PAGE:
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Valediction by Robert B. Parker. More Spenser, chosen a while ago by the ultra-scientific method of picking up the cheapest of the Spenser novels available in a local used book store. This one appears to be the book right before A Catskill Eagle: Spenser's girlfriend Susan graduates from Harvard at the beginning of the book, then moves to California, where she gets into a relationship which will eventually require Spenser and Hawk to go rescue her.
These books make good reading while sick: the plot moves along nicely enough to distract me from a hacking cough, and doesn't suffer too much from a somewhat reduced ability to concentrate on the finer points of the writing. In fact, they may be slightly improved by paying a bit less attention to the details...
Unfortunately, this specific book isn't that great. It's a bit mopey, as Spenser bums around for fifty or a hundred pages pining for the absent Susan (he's surrounded by people who are much too good to him-- one of the nine minor characters who turn up to commiserate should've smacked him upside the head for moping...), and sleep-walking his way through a case that should've taken about fifteen minutes to solve. The bad guys only seem threatening because Spenser's not in top form, the banter doesn't really crackle like it does in some of the other books, and the biggest thrill I got out of the book probably came from recognizing the Liberty Tree Mall and a couple other spots in the Boston area that I happen to know.
Not the best of the Spenser books I've read. Worth the buck-fifty I paid, but not a whole lot more.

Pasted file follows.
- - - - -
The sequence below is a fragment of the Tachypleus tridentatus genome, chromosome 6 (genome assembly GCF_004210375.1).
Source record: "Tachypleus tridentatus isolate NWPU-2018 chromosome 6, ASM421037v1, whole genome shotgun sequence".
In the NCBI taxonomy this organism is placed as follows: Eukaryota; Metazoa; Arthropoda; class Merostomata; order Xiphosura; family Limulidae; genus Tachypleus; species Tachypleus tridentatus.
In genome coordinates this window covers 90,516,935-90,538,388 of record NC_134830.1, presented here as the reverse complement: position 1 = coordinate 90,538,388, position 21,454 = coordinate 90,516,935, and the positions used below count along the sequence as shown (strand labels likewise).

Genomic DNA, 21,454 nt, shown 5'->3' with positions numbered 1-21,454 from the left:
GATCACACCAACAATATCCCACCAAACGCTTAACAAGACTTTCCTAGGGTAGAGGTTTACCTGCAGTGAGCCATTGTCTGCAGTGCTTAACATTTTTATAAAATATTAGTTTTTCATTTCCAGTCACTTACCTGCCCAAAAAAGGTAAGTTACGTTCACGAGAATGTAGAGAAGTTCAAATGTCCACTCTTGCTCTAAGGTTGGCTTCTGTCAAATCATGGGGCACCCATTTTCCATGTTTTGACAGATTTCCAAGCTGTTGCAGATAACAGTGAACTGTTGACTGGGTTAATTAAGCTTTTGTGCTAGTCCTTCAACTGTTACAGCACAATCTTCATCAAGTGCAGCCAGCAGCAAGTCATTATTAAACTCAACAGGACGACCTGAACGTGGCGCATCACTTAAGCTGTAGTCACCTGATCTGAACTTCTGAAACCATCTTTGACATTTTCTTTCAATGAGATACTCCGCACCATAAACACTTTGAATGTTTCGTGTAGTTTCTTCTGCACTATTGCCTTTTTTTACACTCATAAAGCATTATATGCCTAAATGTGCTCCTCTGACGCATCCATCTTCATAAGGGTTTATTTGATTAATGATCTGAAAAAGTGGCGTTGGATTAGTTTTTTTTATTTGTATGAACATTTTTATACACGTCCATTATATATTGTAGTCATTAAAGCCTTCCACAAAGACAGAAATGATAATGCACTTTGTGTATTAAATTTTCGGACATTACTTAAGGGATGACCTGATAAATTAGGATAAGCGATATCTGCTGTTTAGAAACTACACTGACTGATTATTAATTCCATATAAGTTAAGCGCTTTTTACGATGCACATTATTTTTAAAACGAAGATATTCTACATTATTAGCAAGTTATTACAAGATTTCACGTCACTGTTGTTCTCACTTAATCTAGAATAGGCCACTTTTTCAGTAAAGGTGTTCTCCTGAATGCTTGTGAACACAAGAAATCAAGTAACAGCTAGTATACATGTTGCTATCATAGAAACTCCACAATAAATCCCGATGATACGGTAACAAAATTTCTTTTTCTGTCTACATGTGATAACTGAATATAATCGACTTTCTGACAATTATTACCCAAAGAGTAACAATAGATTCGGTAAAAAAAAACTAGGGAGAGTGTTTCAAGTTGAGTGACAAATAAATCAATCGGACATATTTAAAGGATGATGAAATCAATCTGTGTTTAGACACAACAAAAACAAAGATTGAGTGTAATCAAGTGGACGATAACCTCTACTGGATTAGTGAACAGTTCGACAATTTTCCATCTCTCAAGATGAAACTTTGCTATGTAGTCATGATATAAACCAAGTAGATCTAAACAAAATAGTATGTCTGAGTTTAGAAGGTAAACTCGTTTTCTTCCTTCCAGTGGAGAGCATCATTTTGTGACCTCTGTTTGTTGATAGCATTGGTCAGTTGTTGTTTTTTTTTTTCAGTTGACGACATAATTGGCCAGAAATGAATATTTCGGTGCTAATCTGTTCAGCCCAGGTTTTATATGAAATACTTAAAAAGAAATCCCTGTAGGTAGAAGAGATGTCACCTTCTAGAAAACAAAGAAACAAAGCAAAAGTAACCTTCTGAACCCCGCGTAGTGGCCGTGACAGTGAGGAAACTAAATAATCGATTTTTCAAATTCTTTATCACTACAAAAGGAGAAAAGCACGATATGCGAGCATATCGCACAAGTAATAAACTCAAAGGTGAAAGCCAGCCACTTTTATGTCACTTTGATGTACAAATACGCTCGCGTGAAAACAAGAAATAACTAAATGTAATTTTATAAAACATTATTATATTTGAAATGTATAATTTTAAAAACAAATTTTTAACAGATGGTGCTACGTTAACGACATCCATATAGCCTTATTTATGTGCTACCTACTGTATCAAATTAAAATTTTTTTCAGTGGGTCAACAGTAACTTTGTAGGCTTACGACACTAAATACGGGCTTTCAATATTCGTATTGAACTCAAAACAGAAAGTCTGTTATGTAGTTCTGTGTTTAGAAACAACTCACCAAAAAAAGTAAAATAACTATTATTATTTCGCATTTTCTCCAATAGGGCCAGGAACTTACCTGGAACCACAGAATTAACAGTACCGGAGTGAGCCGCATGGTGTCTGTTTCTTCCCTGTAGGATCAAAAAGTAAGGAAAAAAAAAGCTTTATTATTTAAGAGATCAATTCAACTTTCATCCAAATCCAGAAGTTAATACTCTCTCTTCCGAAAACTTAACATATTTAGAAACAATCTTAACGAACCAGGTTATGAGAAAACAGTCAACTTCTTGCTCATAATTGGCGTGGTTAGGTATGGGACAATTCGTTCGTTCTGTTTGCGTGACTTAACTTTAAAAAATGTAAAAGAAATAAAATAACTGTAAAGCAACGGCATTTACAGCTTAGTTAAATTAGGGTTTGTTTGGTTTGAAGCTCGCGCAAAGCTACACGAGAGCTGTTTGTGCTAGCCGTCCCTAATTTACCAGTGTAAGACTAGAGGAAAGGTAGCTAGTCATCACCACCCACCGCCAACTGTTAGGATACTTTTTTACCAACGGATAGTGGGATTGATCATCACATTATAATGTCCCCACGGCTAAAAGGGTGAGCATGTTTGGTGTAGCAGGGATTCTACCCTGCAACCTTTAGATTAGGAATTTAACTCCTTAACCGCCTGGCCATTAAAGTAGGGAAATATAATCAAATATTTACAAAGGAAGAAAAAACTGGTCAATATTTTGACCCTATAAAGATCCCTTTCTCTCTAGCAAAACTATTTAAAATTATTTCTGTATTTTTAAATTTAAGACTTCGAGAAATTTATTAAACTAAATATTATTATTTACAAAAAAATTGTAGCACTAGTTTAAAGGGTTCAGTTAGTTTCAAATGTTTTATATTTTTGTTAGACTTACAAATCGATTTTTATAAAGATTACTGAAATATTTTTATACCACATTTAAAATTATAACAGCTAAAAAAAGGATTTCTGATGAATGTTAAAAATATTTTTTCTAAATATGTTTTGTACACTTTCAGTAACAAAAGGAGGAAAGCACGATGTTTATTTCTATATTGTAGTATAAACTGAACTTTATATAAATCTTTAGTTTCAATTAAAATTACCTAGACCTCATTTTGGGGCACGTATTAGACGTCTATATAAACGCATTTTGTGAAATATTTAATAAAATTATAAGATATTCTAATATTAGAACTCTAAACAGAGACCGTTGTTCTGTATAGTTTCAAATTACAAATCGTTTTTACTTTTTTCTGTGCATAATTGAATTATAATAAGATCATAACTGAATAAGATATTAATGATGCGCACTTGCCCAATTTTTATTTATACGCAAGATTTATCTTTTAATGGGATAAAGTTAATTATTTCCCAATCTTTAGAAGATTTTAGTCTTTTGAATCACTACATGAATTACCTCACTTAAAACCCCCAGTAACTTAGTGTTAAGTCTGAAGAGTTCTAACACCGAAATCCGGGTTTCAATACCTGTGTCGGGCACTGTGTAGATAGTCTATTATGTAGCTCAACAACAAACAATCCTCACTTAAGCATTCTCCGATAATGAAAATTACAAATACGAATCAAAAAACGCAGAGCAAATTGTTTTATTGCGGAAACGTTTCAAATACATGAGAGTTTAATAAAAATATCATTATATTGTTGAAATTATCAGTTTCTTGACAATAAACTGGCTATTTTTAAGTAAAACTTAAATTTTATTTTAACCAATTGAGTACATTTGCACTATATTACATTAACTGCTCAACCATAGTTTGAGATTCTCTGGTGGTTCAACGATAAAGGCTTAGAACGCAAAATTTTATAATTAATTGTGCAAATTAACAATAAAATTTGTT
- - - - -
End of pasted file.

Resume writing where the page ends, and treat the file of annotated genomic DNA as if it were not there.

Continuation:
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Scion of Cyador by L. E. Modesitt, Jr. We've developed a bit of a backlog in the book log, due to the Martian Death Flu I contracted from a colleague last week, which still has me hacking and coughing like a twenty-year smoker this week. At least the fever and general lethargy have passed... Last week, I could manage to focus enough to teach my classes only through an effort of will, which left me too drained to do much else. I did read a couple of books while waiting for various cold pills to kick in, so I'll post them here over the next couple of days.
This book is a direct sequel to Magi'i of Cyador, reviewed in the very early days of this book log. It picks up the adventures of Lorn, the eponymous scion, and follows his career as he continues his rise through the strata of Cyadoran society.
As I said about the last book, I'm hard pressed to explain what it is I like about this series (now well into the double digits). By all rights, these ought to be dreadful-- the names are daft, the world remains sketchy, the prose relies heavily on cutesy literary devices-- all of this ought to bug the hell out of me, but I find the books oddly soothing. They even make pretty good reading for times when I'm sick, precisely because they are oddly soothing.